As a child, I read a lot of science fiction novels. I watched a lot of science fiction TV shows and movies. I still dabble in the genre here and there. But there was one thing that kept striking me about those books I read and quite a few of the films I watched – particularly the sort that would go on to be ridiculed on Mystery Science Theater 3000, but some better ones, too – was that there was no food.
In fact, there seemed to be an all-out war on eating. In most of the futuristic Utopian visions, food had been replaced with a handful of pills that magically provided all one’s nutritional needs with a swallow of water.
I get where the creators of those worlds were going with that idea. After all, if taking half a dozen pills every day means nobody ever has to starve to death again, well, that’s a good thing, isn’t it? Isn’t it?
Okay, I can’t argue that people starving is a good thing on any level, ever. I won’t attempt to say anything so hideously offensive to my entire world view. I’m against people dying of need in the midst of a world of plenty, period.
On the other hand, I’m firmly against throwing out babies with bath water, too. No point in wasting a perfectly good baby you just cleaned and everything.
A world with no actual food always struck me as far too extreme a solution.
Maybe that’s why I found myself so drawn over the years to the world of Star Trek. There’s food. People in some cases actually care about their food. Captain Kirk finally goes ballistic over that whole Tribble situation not when he sits on one in his Captain’s chair on the bridge, but when his order of a chicken sandwich and black coffee from the replicator comes out a plate and cup overflowing with Tribbles.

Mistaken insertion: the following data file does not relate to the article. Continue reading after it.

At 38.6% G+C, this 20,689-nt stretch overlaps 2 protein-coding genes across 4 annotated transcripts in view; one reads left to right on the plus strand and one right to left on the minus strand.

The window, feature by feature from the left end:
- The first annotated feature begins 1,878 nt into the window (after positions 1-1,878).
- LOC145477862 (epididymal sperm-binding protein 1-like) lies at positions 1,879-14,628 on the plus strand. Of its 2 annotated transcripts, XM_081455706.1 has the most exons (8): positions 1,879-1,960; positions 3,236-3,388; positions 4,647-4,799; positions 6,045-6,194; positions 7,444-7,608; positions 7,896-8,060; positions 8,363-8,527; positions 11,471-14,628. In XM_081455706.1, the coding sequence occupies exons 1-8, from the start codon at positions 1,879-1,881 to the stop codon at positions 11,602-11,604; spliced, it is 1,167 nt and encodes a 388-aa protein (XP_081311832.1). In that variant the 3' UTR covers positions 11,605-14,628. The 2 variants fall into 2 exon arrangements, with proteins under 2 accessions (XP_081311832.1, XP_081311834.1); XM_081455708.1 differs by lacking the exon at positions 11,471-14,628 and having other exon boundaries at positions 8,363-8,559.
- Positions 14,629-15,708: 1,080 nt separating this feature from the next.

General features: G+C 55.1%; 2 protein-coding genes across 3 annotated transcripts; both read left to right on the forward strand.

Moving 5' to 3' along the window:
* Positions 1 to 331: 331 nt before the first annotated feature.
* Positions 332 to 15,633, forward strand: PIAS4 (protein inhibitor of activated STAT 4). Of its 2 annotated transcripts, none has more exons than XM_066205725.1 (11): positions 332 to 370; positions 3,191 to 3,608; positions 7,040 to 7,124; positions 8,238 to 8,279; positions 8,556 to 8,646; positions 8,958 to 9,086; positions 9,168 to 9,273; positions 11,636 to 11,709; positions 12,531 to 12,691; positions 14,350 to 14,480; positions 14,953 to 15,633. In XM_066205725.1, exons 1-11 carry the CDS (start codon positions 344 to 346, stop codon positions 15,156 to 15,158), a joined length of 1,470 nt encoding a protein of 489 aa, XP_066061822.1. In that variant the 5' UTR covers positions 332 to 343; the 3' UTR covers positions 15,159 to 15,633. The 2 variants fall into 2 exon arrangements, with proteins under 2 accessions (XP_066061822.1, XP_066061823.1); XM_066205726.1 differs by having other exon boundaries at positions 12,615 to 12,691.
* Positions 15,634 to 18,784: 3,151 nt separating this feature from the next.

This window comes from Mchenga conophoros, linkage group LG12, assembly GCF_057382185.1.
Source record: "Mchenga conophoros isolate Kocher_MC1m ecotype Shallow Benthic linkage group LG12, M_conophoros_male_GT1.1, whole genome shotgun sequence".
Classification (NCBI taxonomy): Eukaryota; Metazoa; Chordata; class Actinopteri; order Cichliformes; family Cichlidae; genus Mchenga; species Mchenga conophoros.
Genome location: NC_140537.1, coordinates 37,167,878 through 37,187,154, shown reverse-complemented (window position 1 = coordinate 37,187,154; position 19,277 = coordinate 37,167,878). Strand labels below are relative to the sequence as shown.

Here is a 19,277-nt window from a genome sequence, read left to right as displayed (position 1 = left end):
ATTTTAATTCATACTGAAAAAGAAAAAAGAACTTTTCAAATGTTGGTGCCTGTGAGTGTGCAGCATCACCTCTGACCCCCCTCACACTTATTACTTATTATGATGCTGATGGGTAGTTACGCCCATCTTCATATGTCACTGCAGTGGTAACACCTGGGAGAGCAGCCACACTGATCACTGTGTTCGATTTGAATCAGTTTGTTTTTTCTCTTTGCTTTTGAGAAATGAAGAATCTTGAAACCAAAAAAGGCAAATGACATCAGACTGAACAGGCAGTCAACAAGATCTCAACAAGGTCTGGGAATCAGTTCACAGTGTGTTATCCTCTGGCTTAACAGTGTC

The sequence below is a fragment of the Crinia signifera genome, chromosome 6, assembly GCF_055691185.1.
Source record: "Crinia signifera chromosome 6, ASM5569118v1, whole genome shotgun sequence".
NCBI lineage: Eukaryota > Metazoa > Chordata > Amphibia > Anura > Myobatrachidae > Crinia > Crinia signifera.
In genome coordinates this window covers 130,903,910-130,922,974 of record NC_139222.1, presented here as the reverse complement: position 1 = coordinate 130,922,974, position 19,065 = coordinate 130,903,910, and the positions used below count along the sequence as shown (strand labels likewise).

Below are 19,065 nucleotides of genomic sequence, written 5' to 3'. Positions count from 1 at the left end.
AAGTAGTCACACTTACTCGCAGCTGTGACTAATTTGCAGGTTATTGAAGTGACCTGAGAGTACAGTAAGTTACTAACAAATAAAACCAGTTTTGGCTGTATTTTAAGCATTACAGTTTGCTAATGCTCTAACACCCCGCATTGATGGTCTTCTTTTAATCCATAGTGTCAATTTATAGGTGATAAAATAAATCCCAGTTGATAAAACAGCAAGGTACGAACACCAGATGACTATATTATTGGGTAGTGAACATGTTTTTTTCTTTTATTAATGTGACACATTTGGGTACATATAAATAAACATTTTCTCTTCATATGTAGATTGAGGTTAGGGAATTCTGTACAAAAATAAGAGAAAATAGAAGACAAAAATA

On Deep Space Nine, the appreciation for a basic human delight was everywhere. The Promenade Deck had not only a Replomat, but several speciality restaurants, as well. Most of the crew started their day with Klingon coffee, and the Captain was famous for his Aubergine stew.
I didn’t care for Voyager… but one line spoken by Captain Janeway has stuck with me over the years. There was a nebula to be explored, and any crew in their right minds nearly a hundred years from where they started would have said ‘the hell with an unexplored nebula!’ But then it was pointed out that this nebula might be a good source of a substance much like Earth coffee. I recognized that cry from the heart when Captain Janeway announced they were going in because: “There’s coffee in that nebula.”
No, those cheap novels I read all those years ago had it wrong. A handful of pills may one day be created that can stave off starvation and malnutrition. When that day comes, that will be great news for people living in the midst of disasters, whether natural or man made. A handful of pills is certainly better than starvation.
But for the rest of us? For the long term? Taking a few pills can never replace the delight of the first bite of a perfectly crisp apple. It can never stand in for the sense of community many of us derive from the Thanksgiving turkey. It won’t bring the comfort of Mom’s chicken noodle soup… or samosas… or empanadas… or whatever your Mom made that made you feel safe and loved.
There are many things I love in speculative fiction, and there are many ideas to be explored. But don’t try to take away one of the most powerful ways in which people bond. Don’t tell me it’s better to never really taste anything again.
For me, the lure of coffee in that nebula and aubergine stew with alien friends is far too powerful.